Stan Dimock is synonymous with the word volunteer. So it comes as no surprise that he is the 2016 recipient of The Hattie Brown Award, presented annually since 1987 by the Fourth of July Committee to a worthy Bristolian who demonstrates the same spirit of community service as that of the late Hattie Brown.
A West Harford, CT native, Stan came to Rhode Island in 1977 with a Bachelor of Arts Degree in Psychology from Bates College to take a job in the insurance industry. After living in Pawtucket where he founded the neighborhood improvement group, Quality Hill Association, Stan moved to Bristol 21 years ago, becoming a fixture along Poppasquash Road picking up trash. When he left the insurance industry in 1998 he began volunteering with Save the Bay, eventually becoming Volunteer Coordinator for a number of years; he continues to wear various hats within the organization.
Stan has made a lasting impact on the local environment: he created the popular shoreline clean ups throughout the state with Save the Bay, worked with Coastal Resources Management Council to establish the adoption of five harbor-side rights-of-way, organized school students to mark the storm drains “Don’t’ Dump – Drains to Harbor,” and as a founding member of Save Silver Creek Coalition, prevented the construction of a Cumberland Farms store and gas station on open space.
Certified with Community Emergency Response Team, Stan volunteered during the past two Fourth of July parades at the portable emergency room at the Annawamscutt Fire Station before spending the afternoon picking up remnants from the visiting crowds downtown. This year, Stan will be in the parade but when it ends and the crowds disperse, you know where you will find him. Stan can be contacted at email@example.com.
When I first moved here, I remember looking out my then kitchen window, there was so much trash at the back end of the harbor, like a trash pit bobbing at the water’s edge. Everyone just expected it as normal. I spent that Saturday collecting the trash but within less than a week there was more trash with every incoming tide. The following weekend I picked up along Poppasquash Road and brought to the fisherman’s lot tires, lumber, garbage, plastic bags. It was huge. I called the town and they removed it but as the piles continued they said they couldn’t keep picking up. I met Kevin O’Malley, then regional director of Colt State Park. He said if I put everything across the street on state land they would remove it. He was my hero.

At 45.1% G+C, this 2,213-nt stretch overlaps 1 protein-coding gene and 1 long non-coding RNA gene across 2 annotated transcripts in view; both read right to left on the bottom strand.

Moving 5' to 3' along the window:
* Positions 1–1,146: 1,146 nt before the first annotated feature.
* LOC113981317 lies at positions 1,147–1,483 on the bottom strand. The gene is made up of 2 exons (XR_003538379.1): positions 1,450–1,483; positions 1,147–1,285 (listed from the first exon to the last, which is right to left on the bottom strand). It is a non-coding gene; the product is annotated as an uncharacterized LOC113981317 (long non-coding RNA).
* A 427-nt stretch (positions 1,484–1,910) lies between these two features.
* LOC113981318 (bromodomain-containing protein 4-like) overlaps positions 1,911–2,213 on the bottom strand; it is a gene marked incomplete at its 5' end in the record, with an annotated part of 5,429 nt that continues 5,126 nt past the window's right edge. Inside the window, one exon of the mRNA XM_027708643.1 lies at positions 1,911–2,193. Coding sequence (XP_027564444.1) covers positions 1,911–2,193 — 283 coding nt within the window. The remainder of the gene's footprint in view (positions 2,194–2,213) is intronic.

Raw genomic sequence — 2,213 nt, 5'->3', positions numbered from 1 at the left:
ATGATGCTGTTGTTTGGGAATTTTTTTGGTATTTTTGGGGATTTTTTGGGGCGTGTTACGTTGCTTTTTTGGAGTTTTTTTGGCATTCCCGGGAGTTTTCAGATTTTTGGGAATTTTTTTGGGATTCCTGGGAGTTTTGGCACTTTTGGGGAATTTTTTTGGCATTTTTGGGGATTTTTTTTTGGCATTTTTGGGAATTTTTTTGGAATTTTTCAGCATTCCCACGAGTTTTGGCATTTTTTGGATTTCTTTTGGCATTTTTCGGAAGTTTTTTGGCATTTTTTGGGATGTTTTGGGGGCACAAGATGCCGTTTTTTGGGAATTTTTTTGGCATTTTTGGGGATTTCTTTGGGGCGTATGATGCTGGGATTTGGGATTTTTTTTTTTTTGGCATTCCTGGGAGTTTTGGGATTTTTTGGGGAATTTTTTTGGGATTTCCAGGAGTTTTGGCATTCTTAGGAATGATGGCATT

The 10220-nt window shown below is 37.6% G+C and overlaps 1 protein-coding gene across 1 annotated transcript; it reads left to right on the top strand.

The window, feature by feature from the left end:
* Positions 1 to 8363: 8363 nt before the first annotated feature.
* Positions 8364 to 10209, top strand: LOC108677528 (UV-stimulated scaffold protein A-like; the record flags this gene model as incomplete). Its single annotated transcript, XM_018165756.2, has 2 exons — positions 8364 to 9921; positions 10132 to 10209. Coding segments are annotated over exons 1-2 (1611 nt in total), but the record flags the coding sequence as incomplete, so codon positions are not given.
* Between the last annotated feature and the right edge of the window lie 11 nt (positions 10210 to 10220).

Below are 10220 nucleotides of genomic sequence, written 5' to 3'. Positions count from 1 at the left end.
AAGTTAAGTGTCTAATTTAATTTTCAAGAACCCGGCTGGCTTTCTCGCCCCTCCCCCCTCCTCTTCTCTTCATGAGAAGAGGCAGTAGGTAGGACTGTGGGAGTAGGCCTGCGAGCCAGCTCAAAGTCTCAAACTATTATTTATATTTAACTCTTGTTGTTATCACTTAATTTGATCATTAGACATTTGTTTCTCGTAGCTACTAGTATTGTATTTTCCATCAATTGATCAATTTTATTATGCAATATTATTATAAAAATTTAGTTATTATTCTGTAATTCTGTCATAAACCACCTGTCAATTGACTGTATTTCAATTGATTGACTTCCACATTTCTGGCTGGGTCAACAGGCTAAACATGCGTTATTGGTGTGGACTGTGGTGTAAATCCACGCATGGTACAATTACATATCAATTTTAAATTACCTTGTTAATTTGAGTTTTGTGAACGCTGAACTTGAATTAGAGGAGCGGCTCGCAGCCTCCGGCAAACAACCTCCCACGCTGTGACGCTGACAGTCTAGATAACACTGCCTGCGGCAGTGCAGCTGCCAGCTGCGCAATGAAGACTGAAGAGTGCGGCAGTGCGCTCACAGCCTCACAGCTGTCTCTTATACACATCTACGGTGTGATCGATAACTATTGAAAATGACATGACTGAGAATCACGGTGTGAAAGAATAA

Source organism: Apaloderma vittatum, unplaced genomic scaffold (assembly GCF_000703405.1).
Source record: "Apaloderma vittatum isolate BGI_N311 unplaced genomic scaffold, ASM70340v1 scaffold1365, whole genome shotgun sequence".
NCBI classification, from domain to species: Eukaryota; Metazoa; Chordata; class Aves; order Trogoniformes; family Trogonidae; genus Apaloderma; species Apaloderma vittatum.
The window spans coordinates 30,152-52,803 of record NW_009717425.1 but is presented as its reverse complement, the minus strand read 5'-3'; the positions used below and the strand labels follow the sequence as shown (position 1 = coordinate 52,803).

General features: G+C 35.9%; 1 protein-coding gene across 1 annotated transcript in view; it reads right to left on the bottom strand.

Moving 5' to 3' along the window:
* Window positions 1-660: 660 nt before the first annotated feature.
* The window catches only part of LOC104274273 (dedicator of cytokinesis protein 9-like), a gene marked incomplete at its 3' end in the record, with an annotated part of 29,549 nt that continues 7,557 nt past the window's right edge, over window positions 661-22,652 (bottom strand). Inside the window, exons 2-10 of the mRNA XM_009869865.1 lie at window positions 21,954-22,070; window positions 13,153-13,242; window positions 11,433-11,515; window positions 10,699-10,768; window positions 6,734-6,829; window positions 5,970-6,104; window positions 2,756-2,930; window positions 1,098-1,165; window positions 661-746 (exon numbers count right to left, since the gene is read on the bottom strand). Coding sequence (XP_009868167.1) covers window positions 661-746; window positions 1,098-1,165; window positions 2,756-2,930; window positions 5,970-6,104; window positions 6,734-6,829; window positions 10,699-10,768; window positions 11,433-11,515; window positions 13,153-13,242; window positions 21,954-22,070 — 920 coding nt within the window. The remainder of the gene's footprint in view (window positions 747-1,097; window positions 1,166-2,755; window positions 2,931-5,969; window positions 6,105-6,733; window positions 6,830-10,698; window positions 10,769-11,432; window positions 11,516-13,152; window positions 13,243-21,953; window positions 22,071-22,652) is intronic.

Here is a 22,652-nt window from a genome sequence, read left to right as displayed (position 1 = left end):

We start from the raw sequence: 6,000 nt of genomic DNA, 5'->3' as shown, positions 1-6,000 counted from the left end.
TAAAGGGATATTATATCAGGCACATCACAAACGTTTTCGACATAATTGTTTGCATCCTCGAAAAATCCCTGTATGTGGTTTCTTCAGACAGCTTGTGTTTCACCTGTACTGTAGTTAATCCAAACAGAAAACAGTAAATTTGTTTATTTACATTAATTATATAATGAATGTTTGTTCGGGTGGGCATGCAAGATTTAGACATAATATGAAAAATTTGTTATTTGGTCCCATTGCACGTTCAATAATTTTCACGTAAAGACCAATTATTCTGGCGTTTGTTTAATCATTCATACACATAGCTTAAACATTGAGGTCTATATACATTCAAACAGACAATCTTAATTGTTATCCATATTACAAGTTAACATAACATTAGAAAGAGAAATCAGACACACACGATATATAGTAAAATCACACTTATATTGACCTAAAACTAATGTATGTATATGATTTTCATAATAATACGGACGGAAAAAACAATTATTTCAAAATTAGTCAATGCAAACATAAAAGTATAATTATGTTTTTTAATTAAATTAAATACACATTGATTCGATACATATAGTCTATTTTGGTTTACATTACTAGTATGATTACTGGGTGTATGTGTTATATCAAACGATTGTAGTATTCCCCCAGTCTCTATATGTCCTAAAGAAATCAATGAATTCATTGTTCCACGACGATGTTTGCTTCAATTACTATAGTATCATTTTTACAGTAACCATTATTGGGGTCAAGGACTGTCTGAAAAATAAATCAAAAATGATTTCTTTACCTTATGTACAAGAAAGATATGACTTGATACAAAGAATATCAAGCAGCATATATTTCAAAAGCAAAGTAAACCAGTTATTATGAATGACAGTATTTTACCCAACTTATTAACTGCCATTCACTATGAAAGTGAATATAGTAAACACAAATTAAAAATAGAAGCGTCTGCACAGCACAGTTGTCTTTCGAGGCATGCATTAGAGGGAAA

Anything identifiable I take to the police station. I see a lot more syringes than I ever use to find. One time I had a commercial fireworks shell the size of a cantaloupe. I took it back to my garage and called the Fire Department to have them pick it up. The man on the phone said, “You carried it in your hands back to your house? Okay, I want you to go fill a bucket of water and immediately put it in the water. The drier it is the more volatile it can be.” They sent out the bomb squad to take it.
It can get discouraging with the cigarette butts. I started counting and within one week I had picked up from the bottom of State Street to Hope Street over 1,000 butts. Anytime it rains they go into the storm drains and out into the harbor. They are loaded with chemicals and don’t decompose. It is frustrating that people don’t use the butt containers and it doesn’t help that ashtrays are optional in cars.
Growing up I developed a real sense of the impact one person can have on the world around them. The other side of the coin is I get such personal pleasure from what I do. It fulfills a lot of needs. It’s like planting a garden and watching it grow. The way that the town administration is set up it is very receptive to volunteer assistance from anybody willing to be on boards and commissions. It feels like the entire town of Bristol volunteers for the greater good of the town. That is what sets Bristol apart from any other community that I have known.